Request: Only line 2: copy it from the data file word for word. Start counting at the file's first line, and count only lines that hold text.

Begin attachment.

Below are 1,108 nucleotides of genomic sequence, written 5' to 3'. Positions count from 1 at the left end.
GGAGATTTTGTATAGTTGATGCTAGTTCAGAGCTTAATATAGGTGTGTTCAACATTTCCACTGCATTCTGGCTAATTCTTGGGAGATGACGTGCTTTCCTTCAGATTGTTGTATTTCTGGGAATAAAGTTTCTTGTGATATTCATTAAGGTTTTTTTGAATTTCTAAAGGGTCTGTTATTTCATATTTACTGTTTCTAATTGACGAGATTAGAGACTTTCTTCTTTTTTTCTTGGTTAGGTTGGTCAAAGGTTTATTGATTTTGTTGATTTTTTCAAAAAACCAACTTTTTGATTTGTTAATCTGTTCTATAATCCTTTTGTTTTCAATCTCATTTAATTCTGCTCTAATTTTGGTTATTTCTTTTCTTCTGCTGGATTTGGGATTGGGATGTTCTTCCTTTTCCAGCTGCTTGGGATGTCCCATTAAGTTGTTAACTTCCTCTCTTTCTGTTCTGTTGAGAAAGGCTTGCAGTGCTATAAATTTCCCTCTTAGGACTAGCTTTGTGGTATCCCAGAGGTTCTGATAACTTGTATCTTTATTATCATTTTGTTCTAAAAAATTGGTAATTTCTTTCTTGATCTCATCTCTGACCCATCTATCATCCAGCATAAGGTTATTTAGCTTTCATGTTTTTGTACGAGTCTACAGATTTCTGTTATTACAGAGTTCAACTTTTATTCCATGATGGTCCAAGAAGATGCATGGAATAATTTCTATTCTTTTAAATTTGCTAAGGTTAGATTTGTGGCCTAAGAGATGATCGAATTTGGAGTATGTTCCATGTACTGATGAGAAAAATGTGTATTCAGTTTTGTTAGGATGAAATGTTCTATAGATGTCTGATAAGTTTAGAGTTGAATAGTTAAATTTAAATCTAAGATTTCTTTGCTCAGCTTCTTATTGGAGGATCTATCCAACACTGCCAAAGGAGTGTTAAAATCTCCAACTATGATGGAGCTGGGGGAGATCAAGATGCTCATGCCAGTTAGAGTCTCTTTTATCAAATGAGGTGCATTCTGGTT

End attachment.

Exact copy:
GGAGATTTTGTATAGTTGATGCTAGTTCAGAGCTTAATATAGGTGTGTTCAACATTTCCACTGCATTCTGGCTAATTCTTGGGAGATGACGTGCTTTCCTTCAGATTGTTGTATTTCTGGGAATAAAGTTTCTTGTGATATTCATTAAGGTTTTTTTGAATTTCTAAAGGGTCTGTTATTTCATATTTACTGTTTCTAATTGACGAGATTAGAGACTTTCTTCTTTTTTTCTTGGTTAGGTTGGTCAAAGGTTTATTGATTTTGTTGATTTTTTCAAAAAACCAACTTTTTGATTTGTTAATCTGTTCTATAATCCTTTTGTTTTCAATCTCATTTAATTCTGCTCTAATTTTGGTTATTTCTTTTCTTCTGCTGGATTTGGGATTGGGATGTTCTTCCTTTTCCAGCTGCTTGGGATGTCCCATTAAGTTGTTAACTTCCTCTCTTTCTGTTCTGTTGAGAAAGGCTTGCAGTGCTATAAATTTCCCTCTTAGGACTAGCTTTGTGGTATCCCAGAGGTTCTGATAACTTGTATCTTTATTATCATTTTGTTCTAAAAAATTGGTAATTTCTTTCTTGATCTCATCTCTGACCCATCTATCATCCAGCATAAGGTTATTTAGCTTTCATGTTTTTGTACGAGTCTACAGATTTCTGTTATTACAGAGTTCAACTTTTATTCCATGATGGTCCAAGAAGATGCATGGAATAATTTCTATTCTTTTAAATTTGCTAAGGTTAGATTTGTGGCCTAAGAGATGATCGAATTTGGAGTATGTTCCATGTACTGATGAGAAAAATGTGTATTCAGTTTTGTTAGGATGAAATGTTCTATAGATGTCTGATAAGTTTAGAGTTGAATAGTTAAATTTAAATCTAAGATTTCTTTGCTCAGCTTCTTATTGGAGGATCTATCCAACACTGCCAAAGGAGTGTTAAAATCTCCAACTATGATGGAGCTGGGGGAGATCAAGATGCTCATGCCAGTTAGAGTCTCTTTTATCAAATGAGGTGCATTCTGGTT